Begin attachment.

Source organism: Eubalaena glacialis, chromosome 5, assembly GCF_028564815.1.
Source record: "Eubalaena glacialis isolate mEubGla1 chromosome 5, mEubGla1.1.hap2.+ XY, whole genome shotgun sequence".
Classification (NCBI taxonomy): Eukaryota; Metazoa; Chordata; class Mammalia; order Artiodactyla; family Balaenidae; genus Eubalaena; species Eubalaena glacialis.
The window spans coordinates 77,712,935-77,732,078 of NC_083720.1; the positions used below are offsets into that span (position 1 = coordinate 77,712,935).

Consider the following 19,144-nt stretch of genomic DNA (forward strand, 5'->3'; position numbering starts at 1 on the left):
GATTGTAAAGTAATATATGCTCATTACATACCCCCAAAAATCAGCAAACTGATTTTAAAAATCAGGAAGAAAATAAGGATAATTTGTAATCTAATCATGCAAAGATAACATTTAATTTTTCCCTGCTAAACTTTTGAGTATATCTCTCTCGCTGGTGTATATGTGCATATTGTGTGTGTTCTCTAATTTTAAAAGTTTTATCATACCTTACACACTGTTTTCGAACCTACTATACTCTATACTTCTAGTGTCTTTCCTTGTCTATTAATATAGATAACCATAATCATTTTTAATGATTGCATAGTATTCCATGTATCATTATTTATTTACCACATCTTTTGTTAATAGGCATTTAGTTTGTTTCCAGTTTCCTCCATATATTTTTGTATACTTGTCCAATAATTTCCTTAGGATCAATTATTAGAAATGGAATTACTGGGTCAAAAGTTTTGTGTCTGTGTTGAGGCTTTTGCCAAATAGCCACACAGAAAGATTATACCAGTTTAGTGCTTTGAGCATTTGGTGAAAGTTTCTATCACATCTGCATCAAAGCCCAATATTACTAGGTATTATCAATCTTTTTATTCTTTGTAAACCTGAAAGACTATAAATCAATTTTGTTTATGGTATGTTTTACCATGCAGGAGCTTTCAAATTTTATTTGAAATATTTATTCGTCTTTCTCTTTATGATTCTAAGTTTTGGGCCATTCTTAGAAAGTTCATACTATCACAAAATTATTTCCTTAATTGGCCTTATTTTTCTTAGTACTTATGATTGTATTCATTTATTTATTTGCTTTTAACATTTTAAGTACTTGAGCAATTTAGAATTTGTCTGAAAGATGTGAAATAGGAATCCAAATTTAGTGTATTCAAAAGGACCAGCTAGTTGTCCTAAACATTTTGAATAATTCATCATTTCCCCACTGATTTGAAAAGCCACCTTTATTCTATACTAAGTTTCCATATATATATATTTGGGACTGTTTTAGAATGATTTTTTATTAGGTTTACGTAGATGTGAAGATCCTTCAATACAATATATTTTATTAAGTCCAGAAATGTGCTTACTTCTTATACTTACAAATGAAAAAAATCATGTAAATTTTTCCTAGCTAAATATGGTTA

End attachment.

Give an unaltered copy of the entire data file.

Source organism: Eubalaena glacialis, chromosome 5, assembly GCF_028564815.1.
Source record: "Eubalaena glacialis isolate mEubGla1 chromosome 5, mEubGla1.1.hap2.+ XY, whole genome shotgun sequence".
Classification (NCBI taxonomy): Eukaryota; Metazoa; Chordata; class Mammalia; order Artiodactyla; family Balaenidae; genus Eubalaena; species Eubalaena glacialis.
The window spans coordinates 77,712,935-77,732,078 of NC_083720.1; the positions used below are offsets into that span (position 1 = coordinate 77,712,935).

Consider the following 19,144-nt stretch of genomic DNA (forward strand, 5'->3'; position numbering starts at 1 on the left):
GATTGTAAAGTAATATATGCTCATTACATACCCCCAAAAATCAGCAAACTGATTTTAAAAATCAGGAAGAAAATAAGGATAATTTGTAATCTAATCATGCAAAGATAACATTTAATTTTTCCCTGCTAAACTTTTGAGTATATCTCTCTCGCTGGTGTATATGTGCATATTGTGTGTGTTCTCTAATTTTAAAAGTTTTATCATACCTTACACACTGTTTTCGAACCTACTATACTCTATACTTCTAGTGTCTTTCCTTGTCTATTAATATAGATAACCATAATCATTTTTAATGATTGCATAGTATTCCATGTATCATTATTTATTTACCACATCTTTTGTTAATAGGCATTTAGTTTGTTTCCAGTTTCCTCCATATATTTTTGTATACTTGTCCAATAATTTCCTTAGGATCAATTATTAGAAATGGAATTACTGGGTCAAAAGTTTTGTGTCTGTGTTGAGGCTTTTGCCAAATAGCCACACAGAAAGATTATACCAGTTTAGTGCTTTGAGCATTTGGTGAAAGTTTCTATCACATCTGCATCAAAGCCCAATATTACTAGGTATTATCAATCTTTTTATTCTTTGTAAACCTGAAAGACTATAAATCAATTTTGTTTATGGTATGTTTTACCATGCAGGAGCTTTCAAATTTTATTTGAAATATTTATTCGTCTTTCTCTTTATGATTCTAAGTTTTGGGCCATTCTTAGAAAGTTCATACTATCACAAAATTATTTCCTTAATTGGCCTTATTTTTCTTAGTACTTATGATTGTATTCATTTATTTATTTGCTTTTAACATTTTAAGTACTTGAGCAATTTAGAATTTGTCTGAAAGATGTGAAATAGGAATCCAAATTTAGTGTATTCAAAAGGACCAGCTAGTTGTCCTAAACATTTTGAATAATTCATCATTTCCCCACTGATTTGAAAAGCCACCTTTATTCTATACTAAGTTTCCATATATATATATTTGGGACTGTTTTAGAATGATTTTTTATTAGGTTTACGTAGATGTGAAGATCCTTCAATACAATATATTTTATTAAGTCCAGAAATGTGCTTACTTCTTATACTTACAAATGAAAAAAATCATGTAAATTTTTCCTAGCTAAATATGGTTA